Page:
Ever thought of getting a ghettoblaster in the form of a Bluetooth-enabled speaker? We are talking about something that’s built for adventure and, at the same time, built to last. Recently we came across the Sony SRS-XG300. Of course, the name gives away a lot. The company’s X-prefixed speakers feature Sony’s party-friendly X-Balanced Speaker Unit. In case you believe that parties need to be a heavy-duty affair then take a look at XG500.
Being a rough-and-tough candidate, the speaker is, of course, waterproof and dustproof with an IP67 rating. More importantly, the speaker is big and bold to deliver thumping sounds in open spaces. Definitely not the stuff for listening to a Gramophone company release of Strauss; we are talking more on the lines of Wolfgang Amadeus Shred by The Great Kat.
There are several rivals in this Bluetooth speaker category, especially JBL with its Xtreme option but there’s something about Sony’s tuning that turns the music on. It can handle as much of Lizzo doing her “hair toss” in Good As Hell while you kick the sand on the beach as it can work its way through A Perfect Day by Lou Reed while you chill on a beach chair, downing a Negroni. And the sound in many ways does justice to the price tag.
LEDs are there on both passive radiators and these can be controlled via an app
Beach or lounge
Sony tries to make the speaker worth the moolah with its spec sheet. Take, for example, LDAC support, which is Sony’s proprietary hi-res codec. Codec may not interest you while making a purchase but do care about this one because it makes music come alive. It is capable of a very high bitrate of 990kbps, which provides high-resolution audio. It can also automatically adjust to a lower bitrate of 330kbps or 660kbps to increase stability. In other words, it works well in the lounge as much as it does on the beach. There is also support for the usual SBC and AAC.
To feel the magic of the speaker, try something like the Beach Boys and their paeans to catching a wave. All the studio techniques, harmonies, vaulting falsetto, and harmonic complexities are captured on songs like Wouldn’t It Be Nice, Don’t Worry Baby and Good Vibrations. On the other end of the spectrum is the music of Dua Lipa and her roller-disco vibe on Future Nostalgia. Or take the perennial bestseller, Miles Davis’s Kind of Blue that’s packed with subtle chord movements. You can feel the man’s spontaneity.
All the nuances of an album are delivered with enough clarity even when you amp up the volume to 80 per cent. And the “kick” can be felt clearly at this volume and when you max it out, you won’t be disappointed because distortion doesn’t ruin things. The sweet spot is between 70 and 80 per cent volume.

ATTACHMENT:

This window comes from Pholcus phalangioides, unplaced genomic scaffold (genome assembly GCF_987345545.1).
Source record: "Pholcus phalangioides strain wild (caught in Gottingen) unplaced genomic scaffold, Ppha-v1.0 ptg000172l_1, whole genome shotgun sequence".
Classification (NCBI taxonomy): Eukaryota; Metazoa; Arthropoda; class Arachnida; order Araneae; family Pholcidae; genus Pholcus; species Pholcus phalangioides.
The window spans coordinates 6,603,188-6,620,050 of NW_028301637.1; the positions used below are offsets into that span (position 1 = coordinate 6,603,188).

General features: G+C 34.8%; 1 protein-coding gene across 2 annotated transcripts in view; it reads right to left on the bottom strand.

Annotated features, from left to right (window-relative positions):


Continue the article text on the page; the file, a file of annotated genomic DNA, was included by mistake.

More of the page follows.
There is a sturdy rubberised handle at the top with a retracting mechanism to slide it flush with the rest of the speaker when you don’t need it
The other part of the deal is design and controls. It’s not the lightest of Bluetooth speakers but it’s very comfortable when compared to XG500. With dimensions like 12.52 x 5.43 x 5.35 inches it will easily slip into your duffel bag. There is a sturdy rubberised handle at the top with a retracting mechanism to slide it flush with the rest of the speaker when you don’t need it. What I like about Sony speakers over JBL Xtreme options is the fabric finish that wraps up the entire speaker, giving the sound a rounded quality.
Controls include power, Bluetooth, and Mega Bass buttons on one side, and play/pause/call and volume on the other. There is a protective flap in the rear where you are greeted with a 3.5mm aux-in port and a USB-A port to charge other mobile devices (the speaker sort of becomes a power bank). There are dedicated buttons for the battery and lights. Pressing the former tells you how much battery is left while the latter takes care of LEDs around the two passive radiators on both ends. The IP67 rating does allow the speaker to tackle splashes as well as being fully wet but I wouldn’t suggest that you dunk it.
More impressive is how it works seamlessly with Android as well as iOS. If you are using an Android device, use Google Fast Pair. To get the most out of the speaker, download Sony’s Music Center app that lets you play around with the sound, tackle the LED lights and enjoy shortcuts to music and audio streaming services apps you have installed on your phone, besides giving access to any audio files you’ve stored locally on your phone. In the app, by default Mega Bass is on but you can create a custom EQ setting.
The fun element is the DJ Effect setting. In a way it acts as a mixer because you get an isolator and flanger effects. Even with zero knowledge of DJing, you can get through the function. Also present is the option to group speakers together to make music go livewire but I was unable to test this feature. It is supposed to work with speakers that support Party Connect.
Should you buy it?
Perhaps the only disappointing element is the quality of microphone. It’s good but there is scope for improvement. As for battery life, it can play up to 25 hours per charge (depending on the volume). Overall, Sony SRS-XG300 plays its party cards right with thumping sounds.
The Bluetooth speaker comes with app support
At a glance
Device: Sony SRS-XG300
Price: Rs 27,990
- Excellent sound without distortion at high volumes
- LEDs look great
- Good battery life
- Helpful app support
- Mic quality could have been better